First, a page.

Andrew Durso

Dr Andrew Durso is a Postdoctoral Research Assistant at the University of Geneva, Switzerland. He was recently shortlisted for Functional Ecology’s Haldane Prize for Early Career Researchers for his paper, Stable isotope tracers reveal a trade‐off between reproduction and immunity in a reptile with competing needs

In this Insight, he talks about how he got into ecology and what he’s been working on since then.

What are you currently working on?

I’m currently a postdoc at the University of Geneva in Geneva, Switzerland, working on venomous snakebite diagnostics and specifically on developing better tools for doctors to use to identify snake and select specific antivenoms when faced with venomous snakebite cases. Venomous snakebite is responsible for ~100,000 human deaths annually and treatment in many parts of the world is dreadfully inadequate, partly due to insufficient training & diagnostics. We’re creating an app that uses a combination of machine learning/artificial intelligence, crowd-sourcing, and gold-standard expert verification to support clinicians in antivenom selection and snakebite treatment.

How did you get involved in ecology?

I started volunteering at the North Carolina Museum of Natural Sciences in Raleigh, North Carolina, when I was ~10 years old. I was fortunate to have mentors at this museum who encouraged my interest in ecology & in herpetology specifically. During my undergraduate degree at the University of Georgia Odum School of Ecology, I managed to secure an NSF REU summer position at the Savannah River Ecology Lab (SREL) in South Carolina working on aquatic snake ecology. This set the stage for my graduate work on snake ecology, behaviour, physiology, and evolutionary biology, of which my recent paper in Functional Ecology was a part.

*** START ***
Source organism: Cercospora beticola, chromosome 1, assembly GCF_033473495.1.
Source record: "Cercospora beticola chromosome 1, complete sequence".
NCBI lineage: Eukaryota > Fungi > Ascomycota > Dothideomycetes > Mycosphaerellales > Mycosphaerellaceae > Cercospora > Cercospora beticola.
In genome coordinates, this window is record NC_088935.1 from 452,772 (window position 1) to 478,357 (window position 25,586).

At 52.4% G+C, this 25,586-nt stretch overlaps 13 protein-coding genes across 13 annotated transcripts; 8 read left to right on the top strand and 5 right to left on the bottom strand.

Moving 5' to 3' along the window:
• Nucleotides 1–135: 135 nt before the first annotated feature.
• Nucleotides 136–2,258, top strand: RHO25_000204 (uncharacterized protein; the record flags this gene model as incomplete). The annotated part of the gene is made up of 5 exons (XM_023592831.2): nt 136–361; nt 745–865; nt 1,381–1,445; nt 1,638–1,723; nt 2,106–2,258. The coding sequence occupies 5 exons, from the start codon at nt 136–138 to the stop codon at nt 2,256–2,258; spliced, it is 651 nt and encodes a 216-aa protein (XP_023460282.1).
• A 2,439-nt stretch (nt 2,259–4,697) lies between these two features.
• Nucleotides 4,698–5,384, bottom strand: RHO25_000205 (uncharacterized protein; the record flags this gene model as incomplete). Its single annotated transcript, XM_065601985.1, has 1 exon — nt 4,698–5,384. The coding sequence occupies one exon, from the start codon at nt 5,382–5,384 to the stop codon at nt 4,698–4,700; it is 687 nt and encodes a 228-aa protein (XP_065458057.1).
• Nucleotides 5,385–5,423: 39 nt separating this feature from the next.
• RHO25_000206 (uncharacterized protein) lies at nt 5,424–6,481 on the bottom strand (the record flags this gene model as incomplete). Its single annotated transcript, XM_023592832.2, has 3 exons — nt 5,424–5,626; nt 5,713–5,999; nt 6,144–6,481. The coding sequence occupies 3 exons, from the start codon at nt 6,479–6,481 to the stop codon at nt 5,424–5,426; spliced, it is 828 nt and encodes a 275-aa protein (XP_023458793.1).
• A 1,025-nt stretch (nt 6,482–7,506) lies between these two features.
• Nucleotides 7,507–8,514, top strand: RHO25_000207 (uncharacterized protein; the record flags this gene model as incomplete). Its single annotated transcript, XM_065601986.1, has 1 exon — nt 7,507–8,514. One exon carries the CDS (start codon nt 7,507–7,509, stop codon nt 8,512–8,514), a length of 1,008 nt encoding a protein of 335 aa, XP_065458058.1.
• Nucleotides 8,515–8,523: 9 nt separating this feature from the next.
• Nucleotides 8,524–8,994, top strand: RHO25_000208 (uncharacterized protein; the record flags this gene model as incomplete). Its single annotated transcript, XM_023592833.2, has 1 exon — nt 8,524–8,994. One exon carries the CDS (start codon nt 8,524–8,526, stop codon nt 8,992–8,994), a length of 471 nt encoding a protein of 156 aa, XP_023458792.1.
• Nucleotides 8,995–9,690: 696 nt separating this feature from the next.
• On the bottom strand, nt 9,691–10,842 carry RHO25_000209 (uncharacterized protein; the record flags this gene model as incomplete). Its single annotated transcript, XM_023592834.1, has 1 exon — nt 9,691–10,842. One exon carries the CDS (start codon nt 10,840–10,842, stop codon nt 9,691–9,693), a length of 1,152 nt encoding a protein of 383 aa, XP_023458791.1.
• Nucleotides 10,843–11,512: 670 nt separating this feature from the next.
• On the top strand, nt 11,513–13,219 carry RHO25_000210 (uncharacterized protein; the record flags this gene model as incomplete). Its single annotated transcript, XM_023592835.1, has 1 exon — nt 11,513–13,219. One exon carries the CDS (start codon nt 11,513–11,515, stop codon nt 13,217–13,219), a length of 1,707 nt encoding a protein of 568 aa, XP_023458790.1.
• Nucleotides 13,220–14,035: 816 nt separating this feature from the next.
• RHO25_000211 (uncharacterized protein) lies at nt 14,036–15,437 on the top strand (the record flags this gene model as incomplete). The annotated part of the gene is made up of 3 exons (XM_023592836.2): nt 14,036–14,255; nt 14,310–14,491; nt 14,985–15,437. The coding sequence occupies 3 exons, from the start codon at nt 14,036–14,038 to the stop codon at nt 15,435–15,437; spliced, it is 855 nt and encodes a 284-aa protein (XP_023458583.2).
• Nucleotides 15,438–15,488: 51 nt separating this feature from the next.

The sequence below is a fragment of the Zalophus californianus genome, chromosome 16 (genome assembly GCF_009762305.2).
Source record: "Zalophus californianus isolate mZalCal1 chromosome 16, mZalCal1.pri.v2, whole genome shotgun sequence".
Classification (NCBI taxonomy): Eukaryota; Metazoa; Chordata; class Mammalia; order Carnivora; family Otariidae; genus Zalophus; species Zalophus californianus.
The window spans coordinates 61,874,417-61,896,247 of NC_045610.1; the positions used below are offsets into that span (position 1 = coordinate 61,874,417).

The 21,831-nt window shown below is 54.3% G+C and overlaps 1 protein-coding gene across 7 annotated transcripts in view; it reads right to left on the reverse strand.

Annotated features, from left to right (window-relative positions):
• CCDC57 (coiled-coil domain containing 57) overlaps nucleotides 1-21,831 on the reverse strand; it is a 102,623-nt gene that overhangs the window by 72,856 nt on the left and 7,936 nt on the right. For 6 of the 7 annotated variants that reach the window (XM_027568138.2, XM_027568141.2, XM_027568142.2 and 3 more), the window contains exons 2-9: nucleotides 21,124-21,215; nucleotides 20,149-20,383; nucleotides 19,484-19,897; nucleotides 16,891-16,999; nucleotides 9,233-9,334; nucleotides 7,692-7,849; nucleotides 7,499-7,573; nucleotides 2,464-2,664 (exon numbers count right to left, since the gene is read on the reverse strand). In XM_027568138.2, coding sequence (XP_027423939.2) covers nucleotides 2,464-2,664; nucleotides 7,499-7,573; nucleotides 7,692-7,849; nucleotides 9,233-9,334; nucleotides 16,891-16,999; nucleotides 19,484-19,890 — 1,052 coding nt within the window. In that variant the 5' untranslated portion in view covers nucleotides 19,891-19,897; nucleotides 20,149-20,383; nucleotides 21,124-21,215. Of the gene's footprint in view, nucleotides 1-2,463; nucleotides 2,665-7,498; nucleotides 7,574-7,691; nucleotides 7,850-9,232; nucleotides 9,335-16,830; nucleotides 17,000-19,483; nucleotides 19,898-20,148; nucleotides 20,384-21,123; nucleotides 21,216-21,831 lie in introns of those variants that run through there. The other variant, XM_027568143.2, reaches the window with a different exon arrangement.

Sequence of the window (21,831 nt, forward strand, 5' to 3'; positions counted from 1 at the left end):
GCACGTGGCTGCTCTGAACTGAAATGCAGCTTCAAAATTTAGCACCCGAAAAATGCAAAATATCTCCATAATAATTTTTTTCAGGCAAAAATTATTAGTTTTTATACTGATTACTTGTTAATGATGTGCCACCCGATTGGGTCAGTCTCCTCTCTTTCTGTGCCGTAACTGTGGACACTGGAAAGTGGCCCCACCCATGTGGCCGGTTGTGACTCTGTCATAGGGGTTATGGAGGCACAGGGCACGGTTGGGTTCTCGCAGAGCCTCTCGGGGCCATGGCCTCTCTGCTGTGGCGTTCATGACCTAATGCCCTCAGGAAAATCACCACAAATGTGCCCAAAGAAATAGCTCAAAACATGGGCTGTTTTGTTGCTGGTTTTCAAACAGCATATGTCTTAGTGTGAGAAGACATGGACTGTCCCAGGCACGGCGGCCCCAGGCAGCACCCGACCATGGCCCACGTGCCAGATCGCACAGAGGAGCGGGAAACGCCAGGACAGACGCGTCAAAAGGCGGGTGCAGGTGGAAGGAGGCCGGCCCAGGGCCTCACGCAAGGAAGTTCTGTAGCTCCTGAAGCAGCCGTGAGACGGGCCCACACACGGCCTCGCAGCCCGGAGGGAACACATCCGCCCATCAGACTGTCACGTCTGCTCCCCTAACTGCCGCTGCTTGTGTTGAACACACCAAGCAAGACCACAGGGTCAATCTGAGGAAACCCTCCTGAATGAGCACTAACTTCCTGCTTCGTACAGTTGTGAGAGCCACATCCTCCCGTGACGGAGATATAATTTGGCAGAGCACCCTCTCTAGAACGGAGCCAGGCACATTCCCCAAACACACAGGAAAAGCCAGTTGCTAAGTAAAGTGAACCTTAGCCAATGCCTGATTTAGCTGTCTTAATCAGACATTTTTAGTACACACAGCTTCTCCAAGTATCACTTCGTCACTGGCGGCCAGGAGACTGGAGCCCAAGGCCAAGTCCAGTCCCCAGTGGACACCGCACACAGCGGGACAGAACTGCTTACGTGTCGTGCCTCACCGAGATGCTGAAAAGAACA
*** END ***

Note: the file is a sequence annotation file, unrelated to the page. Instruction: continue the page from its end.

What project are you most proud of?

I’m actually most proud of my undergraduate work on snake detection and occupancy, because I think it has the most important applications to conservation and wildlife management.

What is the best thing about being an ecologist?

I think that the best thing about being an ecologist is being able to pursue broad, intellectual questions and investigate complex, indirect phenomena, and to do field work in relatively undisturbed areas, and to talk about ecology with non-scientists.

What is the worst thing about being an ecologist?

It’s the culture of academia, the pressure to publish & get grants, impact factors, citation metrics, the devaluation of work-life balance, double standards.

What would you like to do next?

Spend more time in the field. Train students. Improve my skills in python, Bayesian statistics, pedagogy, talking to non-scientists about science.

What do you do in your spare time?

Watch birds, listen to rock & roll, cycle, spend time with family & friends, cook, read books, write

You can read Andrew’s paper, along with the other winning and shortlisted papers, here.